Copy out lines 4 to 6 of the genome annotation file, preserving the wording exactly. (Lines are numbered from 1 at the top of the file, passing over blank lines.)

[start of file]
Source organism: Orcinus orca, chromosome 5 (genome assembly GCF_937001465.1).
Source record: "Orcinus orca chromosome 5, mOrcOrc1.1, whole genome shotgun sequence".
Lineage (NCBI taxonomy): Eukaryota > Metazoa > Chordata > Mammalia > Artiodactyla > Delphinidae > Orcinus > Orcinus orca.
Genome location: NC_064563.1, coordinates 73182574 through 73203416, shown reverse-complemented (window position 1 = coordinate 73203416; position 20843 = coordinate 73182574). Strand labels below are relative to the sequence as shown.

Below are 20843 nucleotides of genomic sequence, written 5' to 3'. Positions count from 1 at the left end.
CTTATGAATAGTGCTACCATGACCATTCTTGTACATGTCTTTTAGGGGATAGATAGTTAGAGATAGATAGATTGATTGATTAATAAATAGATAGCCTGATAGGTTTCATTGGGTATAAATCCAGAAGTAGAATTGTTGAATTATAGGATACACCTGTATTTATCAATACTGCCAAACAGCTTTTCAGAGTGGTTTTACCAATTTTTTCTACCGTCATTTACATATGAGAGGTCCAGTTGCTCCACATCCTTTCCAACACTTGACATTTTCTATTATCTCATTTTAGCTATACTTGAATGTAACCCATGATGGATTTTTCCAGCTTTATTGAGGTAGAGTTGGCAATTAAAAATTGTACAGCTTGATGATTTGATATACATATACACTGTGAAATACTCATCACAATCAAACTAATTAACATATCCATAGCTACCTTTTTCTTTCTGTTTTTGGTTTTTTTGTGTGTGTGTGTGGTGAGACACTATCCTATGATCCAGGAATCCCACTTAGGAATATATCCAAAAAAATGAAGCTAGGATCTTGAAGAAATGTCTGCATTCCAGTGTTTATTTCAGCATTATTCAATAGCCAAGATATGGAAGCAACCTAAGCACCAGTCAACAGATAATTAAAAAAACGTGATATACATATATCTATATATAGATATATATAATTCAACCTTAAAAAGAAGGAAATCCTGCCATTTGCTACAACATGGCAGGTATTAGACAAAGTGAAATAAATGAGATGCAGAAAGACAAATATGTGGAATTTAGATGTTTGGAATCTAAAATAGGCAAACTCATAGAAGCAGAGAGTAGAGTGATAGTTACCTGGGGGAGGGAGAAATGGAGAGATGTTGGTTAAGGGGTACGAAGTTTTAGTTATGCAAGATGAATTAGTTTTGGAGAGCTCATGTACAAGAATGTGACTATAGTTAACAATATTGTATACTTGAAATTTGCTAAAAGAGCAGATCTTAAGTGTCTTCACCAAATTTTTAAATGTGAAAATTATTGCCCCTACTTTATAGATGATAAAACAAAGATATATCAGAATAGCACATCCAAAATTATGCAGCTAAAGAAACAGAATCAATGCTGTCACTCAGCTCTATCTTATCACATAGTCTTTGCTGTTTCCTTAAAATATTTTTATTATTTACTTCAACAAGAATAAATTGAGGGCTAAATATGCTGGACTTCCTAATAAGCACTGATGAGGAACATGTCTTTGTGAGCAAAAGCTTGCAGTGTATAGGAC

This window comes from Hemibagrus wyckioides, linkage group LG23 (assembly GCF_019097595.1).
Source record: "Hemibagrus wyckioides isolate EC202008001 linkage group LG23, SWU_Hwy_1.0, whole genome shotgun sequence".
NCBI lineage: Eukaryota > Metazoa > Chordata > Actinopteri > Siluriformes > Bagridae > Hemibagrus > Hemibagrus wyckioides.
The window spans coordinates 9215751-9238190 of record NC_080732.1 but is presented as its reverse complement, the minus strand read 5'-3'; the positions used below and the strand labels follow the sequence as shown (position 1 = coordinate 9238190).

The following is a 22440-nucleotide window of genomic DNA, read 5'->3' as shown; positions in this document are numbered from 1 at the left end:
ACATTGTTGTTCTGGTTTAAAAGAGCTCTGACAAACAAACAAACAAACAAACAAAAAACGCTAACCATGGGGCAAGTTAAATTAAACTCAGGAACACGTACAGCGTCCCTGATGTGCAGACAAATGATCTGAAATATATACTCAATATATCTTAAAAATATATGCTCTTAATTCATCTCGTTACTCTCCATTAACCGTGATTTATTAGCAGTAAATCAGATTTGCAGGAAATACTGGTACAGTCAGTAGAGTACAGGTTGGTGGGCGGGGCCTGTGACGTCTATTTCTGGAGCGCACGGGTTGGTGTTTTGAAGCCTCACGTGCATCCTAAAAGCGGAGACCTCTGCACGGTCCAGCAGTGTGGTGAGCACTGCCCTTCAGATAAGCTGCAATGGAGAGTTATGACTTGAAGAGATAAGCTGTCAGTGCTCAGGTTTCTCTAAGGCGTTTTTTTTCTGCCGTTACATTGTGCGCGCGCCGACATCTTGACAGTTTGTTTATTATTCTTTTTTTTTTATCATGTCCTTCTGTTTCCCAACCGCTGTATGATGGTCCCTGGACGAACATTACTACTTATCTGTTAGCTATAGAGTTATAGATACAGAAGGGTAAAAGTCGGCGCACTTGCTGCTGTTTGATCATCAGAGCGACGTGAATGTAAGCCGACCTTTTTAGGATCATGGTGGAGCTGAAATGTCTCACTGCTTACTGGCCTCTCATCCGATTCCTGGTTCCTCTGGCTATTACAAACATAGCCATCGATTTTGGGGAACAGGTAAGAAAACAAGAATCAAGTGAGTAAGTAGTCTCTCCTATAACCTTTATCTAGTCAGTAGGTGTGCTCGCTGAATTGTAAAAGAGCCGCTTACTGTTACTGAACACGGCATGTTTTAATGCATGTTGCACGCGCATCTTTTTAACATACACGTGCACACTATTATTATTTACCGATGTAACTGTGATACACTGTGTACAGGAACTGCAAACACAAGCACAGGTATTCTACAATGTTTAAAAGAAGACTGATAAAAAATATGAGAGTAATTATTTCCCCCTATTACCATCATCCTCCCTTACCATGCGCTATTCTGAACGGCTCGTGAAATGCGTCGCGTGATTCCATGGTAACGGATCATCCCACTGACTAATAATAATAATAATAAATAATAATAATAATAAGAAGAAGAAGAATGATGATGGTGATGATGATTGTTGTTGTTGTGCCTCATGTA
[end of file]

Genome location: NC_064563.1, coordinates 73182574 through 73203416, shown reverse-complemented (window position 1 = coordinate 73203416; position 20843 = coordinate 73182574). Strand labels below are relative to the sequence as shown.

Below are 20843 nucleotides of genomic sequence, written 5' to 3'. Positions count from 1 at the left end.
CTTATGAATAGTGCTACCATGACCATTCTTGTACATGTCTTTTAGGGGATAGATAGTTAGAGATAGATAGATTGATTGATTAATAAATAGATAGCCTGATAGGTTTCATTGGGTATAAATCCAGAAGTAGAATTGTTGAATTATAGGATACACCTGTATTTATCAATACTGCCAAACAGCTTTTCAGAGTGGTTTTACCAATTTTTTCTACCGTCATTTACATATGAGAGGTCCAGTTGCTCCACATCCTTTCCAACACTTGACATTTTCTATTATCTCATTTTAGCTATACTTGAATGTAACCCATGATGGATTTTTCCAGCTTTATTGAGGTAGAGTTGGCAATTAAAAATTGTACAGCTTGATGATTTGATATACATATACACTGTGAAATACTCATCACAATCAAACTAATTAACATATCCATAGCTACCTTTTTCTTTCTGTTTTTGGTTTTTTTGTGTGTGTGTGTGGTGAGACACTATCCTATGATCCAGGAATCCCACTTAGGAATATATCCAAAAAAATGAAGCTAGGATCTTGAAGAAATGTCTGCATTCCAGTGTTTATTTCAGCATTATTCAATAGCCAAGATATGGAAGCAACCTAAGCACCAGTCAACAGATAATTAAAAAAACGTGATATACATATATCTATATATAGATATATATAATTCAACCTTAAAAAGAAGGAAATCCTGCCATTTGCTACAACATGGCAGGTATTAGACAAAGTGAAATAAATGAGATGCAGAAAGACAAATATGTGGAATTTAGATGTTTGGAATCTAAAATAGGCAAACTCATAGAAGCAGAGAGTAGAGTGATAGTTACCTGGGGGAGGGAGAAATGGAGAGATGTTGGTTAAGGGGTACGAAGTTTTAGTTATGCAAGATGAATTAGTTTTGGAGAGCTCATGTACAAGAATGTGACTATAGTTAACAATATTGTATACTTGAAATTTGCTAAAAGAGCAGATCTTAAGTGTCTTCACCAAATTTTTAAATGTGAAAATTATTGCCCCTACTTTATAGATGATAAAACAAAGATATATCAGAATAGCACATCCAAAATTATGCAGCTAAAGAAACAGAATCAATGCTGTCACTCAGCTCTATCTTATCACATAGTCTTTGCTGTTTCCTTAAAATATTTTTATTATTTACTTCAACAAGAATAAATTGAGGGCTAAATATGCTGGACTTCCTAATAAGCACTGATGAGGAACATGTCTTTGTGAGCAAAAGCTTGCAGTGTATAGGAC